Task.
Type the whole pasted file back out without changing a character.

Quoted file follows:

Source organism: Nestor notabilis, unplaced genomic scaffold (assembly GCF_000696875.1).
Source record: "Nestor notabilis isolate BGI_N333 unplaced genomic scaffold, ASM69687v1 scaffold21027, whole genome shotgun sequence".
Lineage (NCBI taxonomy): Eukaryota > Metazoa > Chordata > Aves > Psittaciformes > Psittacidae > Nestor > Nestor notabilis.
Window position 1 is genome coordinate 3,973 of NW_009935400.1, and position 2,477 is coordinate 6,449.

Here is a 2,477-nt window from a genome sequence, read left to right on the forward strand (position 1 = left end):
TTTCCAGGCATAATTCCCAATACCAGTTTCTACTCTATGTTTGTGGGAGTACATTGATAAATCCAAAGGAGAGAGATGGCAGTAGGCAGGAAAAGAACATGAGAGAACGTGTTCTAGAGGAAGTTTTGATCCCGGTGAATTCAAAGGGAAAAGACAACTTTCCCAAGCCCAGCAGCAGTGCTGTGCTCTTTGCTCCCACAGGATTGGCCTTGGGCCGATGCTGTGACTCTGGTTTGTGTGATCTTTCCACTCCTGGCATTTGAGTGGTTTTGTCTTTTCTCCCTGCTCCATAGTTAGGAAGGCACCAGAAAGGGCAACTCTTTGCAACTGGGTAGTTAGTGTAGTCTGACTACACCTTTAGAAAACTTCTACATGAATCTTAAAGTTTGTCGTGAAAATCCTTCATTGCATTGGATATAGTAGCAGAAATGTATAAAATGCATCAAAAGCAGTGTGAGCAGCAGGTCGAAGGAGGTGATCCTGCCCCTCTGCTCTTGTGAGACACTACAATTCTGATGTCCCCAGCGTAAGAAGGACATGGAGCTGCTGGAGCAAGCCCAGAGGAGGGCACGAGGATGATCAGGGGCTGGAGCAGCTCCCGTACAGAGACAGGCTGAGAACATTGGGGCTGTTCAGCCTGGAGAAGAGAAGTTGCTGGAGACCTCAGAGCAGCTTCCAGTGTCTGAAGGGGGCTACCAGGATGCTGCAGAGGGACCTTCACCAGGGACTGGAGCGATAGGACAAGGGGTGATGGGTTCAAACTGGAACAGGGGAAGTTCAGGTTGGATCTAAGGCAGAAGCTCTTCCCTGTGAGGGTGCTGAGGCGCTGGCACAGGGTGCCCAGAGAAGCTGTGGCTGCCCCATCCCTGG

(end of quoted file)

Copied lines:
Source organism: Nestor notabilis, unplaced genomic scaffold (assembly GCF_000696875.1).
Source record: "Nestor notabilis isolate BGI_N333 unplaced genomic scaffold, ASM69687v1 scaffold21027, whole genome shotgun sequence".
Lineage (NCBI taxonomy): Eukaryota > Metazoa > Chordata > Aves > Psittaciformes > Psittacidae > Nestor > Nestor notabilis.
Window position 1 is genome coordinate 3,973 of NW_009935400.1, and position 2,477 is coordinate 6,449.

Here is a 2,477-nt window from a genome sequence, read left to right on the forward strand (position 1 = left end):
TTTCCAGGCATAATTCCCAATACCAGTTTCTACTCTATGTTTGTGGGAGTACATTGATAAATCCAAAGGAGAGAGATGGCAGTAGGCAGGAAAAGAACATGAGAGAACGTGTTCTAGAGGAAGTTTTGATCCCGGTGAATTCAAAGGGAAAAGACAACTTTCCCAAGCCCAGCAGCAGTGCTGTGCTCTTTGCTCCCACAGGATTGGCCTTGGGCCGATGCTGTGACTCTGGTTTGTGTGATCTTTCCACTCCTGGCATTTGAGTGGTTTTGTCTTTTCTCCCTGCTCCATAGTTAGGAAGGCACCAGAAAGGGCAACTCTTTGCAACTGGGTAGTTAGTGTAGTCTGACTACACCTTTAGAAAACTTCTACATGAATCTTAAAGTTTGTCGTGAAAATCCTTCATTGCATTGGATATAGTAGCAGAAATGTATAAAATGCATCAAAAGCAGTGTGAGCAGCAGGTCGAAGGAGGTGATCCTGCCCCTCTGCTCTTGTGAGACACTACAATTCTGATGTCCCCAGCGTAAGAAGGACATGGAGCTGCTGGAGCAAGCCCAGAGGAGGGCACGAGGATGATCAGGGGCTGGAGCAGCTCCCGTACAGAGACAGGCTGAGAACATTGGGGCTGTTCAGCCTGGAGAAGAGAAGTTGCTGGAGACCTCAGAGCAGCTTCCAGTGTCTGAAGGGGGCTACCAGGATGCTGCAGAGGGACCTTCACCAGGGACTGGAGCGATAGGACAAGGGGTGATGGGTTCAAACTGGAACAGGGGAAGTTCAGGTTGGATCTAAGGCAGAAGCTCTTCCCTGTGAGGGTGCTGAGGCGCTGGCACAGGGTGCCCAGAGAAGCTGTGGCTGCCCCATCCCTGG